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Criminal Defense Lawyer In Florida


Tyler Jaymeson Cade, Esq., is an  experienced and effective criminal defense attorney.  Mr. Cade served at the Broward County Public Defender's Office, at the pleasure of Howard Finkelstein, early in his career and enjoyed some of the best criminal defense training available.  Those who know of Mr. Finkelstein, Broward County Public Defender, know of his passion in serving the indigent populace of Broward County.  Mr, Finkelstein emphasizes to his attorneys the critical importance of standing up for the rights of those criminally accused and that the indigent should not enjoy any less effective representation than those who secure paid attorneys: values that Mr. Cade continues to embody in his practice to this day.

As an Assistant Public Defender, Tyler Jaymeson Cade represented roughly 3500 clients in cases ranging from misdemeanors to felonies, up to and second degree murder and juvenile defendant representation. Mr. Cade is an experienced trial attorney with an extremely strong pre-trial defense practice.  

There are many layers of defense in a criminal case and each case should be reviewed for defenses at every possible stage including: pre-filing, post filing pre trial diversion programs, post filing but pre trial motions such as Motions to Dismiss or Motions to Suppress, and at trial with First Judgment of Acquittal Argument, Second Judgment of Acquittal Argument, Closing Argument, Judgment Notwithstanding the Verdict and Appeals.  The earlier the case can be successfully defended, the lower the risk to the client are.  Below is a review of these layers for your reference and information.


Mr. Cade has successfully secured "no file" notices from the State Attorney's Office by securing witness affidavits that nullify the criminal charges, giving the State no other reasonable choice than to announce they will not prosecute.


Should the State file charges, many clients qualify for pre-trial diversion programs that result in the case being nolle prosequi'd (charges dropped by the State) upon successful completion.  Mr. Cade has had a measure of success in securing pre-trial diversion on cases where the State had initially refused to allow the client to participate.


Many cases have within them the facts to support that an officer may have acted illegally or against a defendant's constitutional rights in securing either the initial stop, the evidence, a confession, or making an arrest.  In such cases, a Motion to Suppress can be filed.  When granted, these often result in the State's case becoming un-prosecutable such that charges are dropped< or weakening the State's case sufficiently that a verdict to a lesser included charge can sometimes be secured at trial.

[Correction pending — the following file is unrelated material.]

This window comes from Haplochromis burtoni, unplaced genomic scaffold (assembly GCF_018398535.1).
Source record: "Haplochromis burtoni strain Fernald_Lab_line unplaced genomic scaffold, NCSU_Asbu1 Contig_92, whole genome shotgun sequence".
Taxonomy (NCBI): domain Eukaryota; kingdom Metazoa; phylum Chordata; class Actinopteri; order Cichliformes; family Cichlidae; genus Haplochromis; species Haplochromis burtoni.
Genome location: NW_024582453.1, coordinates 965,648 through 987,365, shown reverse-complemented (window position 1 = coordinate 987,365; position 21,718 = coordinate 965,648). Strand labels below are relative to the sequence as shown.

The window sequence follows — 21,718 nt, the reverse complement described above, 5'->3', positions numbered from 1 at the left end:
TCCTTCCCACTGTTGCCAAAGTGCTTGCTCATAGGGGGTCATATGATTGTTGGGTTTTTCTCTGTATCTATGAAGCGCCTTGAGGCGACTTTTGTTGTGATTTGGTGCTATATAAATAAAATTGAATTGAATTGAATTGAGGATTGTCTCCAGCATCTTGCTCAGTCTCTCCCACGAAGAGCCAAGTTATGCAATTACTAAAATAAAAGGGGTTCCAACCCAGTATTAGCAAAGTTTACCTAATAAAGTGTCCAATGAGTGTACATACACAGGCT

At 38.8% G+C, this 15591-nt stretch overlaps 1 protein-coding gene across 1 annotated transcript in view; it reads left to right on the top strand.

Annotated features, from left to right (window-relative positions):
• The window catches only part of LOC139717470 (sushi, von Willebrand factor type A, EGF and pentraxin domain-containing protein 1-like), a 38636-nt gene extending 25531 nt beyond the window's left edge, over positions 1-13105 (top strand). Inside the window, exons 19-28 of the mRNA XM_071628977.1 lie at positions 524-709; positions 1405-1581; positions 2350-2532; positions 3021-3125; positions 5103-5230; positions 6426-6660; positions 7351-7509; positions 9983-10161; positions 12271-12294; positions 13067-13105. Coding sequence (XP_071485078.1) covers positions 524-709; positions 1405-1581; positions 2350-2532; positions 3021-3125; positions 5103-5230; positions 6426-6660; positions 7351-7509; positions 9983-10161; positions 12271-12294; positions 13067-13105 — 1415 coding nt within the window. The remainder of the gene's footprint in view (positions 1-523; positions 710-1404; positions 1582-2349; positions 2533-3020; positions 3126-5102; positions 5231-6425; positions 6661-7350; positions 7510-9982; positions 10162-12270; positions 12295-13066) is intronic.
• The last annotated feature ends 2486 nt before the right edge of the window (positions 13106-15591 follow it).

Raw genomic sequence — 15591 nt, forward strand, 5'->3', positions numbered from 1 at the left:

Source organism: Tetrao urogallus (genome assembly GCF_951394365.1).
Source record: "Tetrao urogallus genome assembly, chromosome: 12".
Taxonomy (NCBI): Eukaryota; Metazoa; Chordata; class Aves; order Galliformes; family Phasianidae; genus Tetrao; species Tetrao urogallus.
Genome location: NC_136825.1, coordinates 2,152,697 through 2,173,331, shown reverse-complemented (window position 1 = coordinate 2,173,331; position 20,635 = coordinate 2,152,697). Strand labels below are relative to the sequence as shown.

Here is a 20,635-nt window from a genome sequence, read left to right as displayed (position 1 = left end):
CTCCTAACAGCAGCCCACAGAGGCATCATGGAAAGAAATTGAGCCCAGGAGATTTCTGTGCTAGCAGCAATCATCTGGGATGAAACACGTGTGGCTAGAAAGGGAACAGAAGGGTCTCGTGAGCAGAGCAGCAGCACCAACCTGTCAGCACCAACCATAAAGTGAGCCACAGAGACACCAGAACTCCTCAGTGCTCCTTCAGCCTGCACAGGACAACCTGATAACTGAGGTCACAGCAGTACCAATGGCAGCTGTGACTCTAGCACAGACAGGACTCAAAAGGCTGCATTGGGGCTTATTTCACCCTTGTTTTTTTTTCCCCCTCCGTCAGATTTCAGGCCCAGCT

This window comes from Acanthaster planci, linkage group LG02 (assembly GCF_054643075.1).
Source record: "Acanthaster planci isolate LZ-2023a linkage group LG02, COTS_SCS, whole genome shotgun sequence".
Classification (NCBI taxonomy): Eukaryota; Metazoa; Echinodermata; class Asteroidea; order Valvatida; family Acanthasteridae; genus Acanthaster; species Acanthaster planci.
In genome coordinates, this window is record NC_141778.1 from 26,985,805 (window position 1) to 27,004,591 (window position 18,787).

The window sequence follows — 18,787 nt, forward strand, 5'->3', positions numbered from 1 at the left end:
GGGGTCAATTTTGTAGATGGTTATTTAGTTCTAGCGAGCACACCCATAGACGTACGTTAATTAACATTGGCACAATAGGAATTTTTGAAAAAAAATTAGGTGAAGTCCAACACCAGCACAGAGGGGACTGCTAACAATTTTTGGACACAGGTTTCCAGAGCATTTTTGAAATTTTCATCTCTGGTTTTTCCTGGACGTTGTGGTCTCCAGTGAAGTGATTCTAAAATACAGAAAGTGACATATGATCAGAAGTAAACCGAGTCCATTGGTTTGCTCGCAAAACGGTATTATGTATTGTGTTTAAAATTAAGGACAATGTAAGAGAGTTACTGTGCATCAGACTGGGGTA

There are also cases in which a Motion to Dismiss might be viable.  These can occur on numerous grounds such as double jeopardy, lack of jurisdiction, violation of the constitutional, natural or statutory speedy trial rules.  

Many of these pre trial motions are defined in case law and have to be researched.  While some may not be evident on the face of the record, facts favorable to supporting a Motion to Dismiss or Motion to Suppress can sometimes be developed favorably in depositions.

For these reasons, while a "good offer" at arraignment may sometimes appear to be very appealing, they are not necessarily in the best interest of the defendant.  Make sure you discuss your case in depth with an experienced and effective attorney to discuss the possibilities and ramifications of your case carefully before making any final decisions.  We offer free consultations and will go to meet incarcerated clients at the jail.  


The First Judgment of Acquittal argument takes place at trial, after the case has presented their case and before the defense presents theirs.  This standard to win a case at this stage for the defense is to argue successfully that all of the evidence presented, in a light most favorable to the State (ignores any facts that benefits the defense) are not sufficient to support the elements of the charge(s) against the defendant.  Sadly, many attorneys place very little effort into preparing this argument because it is believed to be unwinnable.  Mr. Cade has won a  number of cases at First Judgment of Acquittal, including a case where not a single objection was made by him during the State's case, nor were any cross examinations questions asked.  It was clear as the trial took place that the State consistently was failing to prove one of the elements.  the judge agreed and granted the motion and the case was dismissed at trial.  The value of each and every stage of defense should never be underestimated.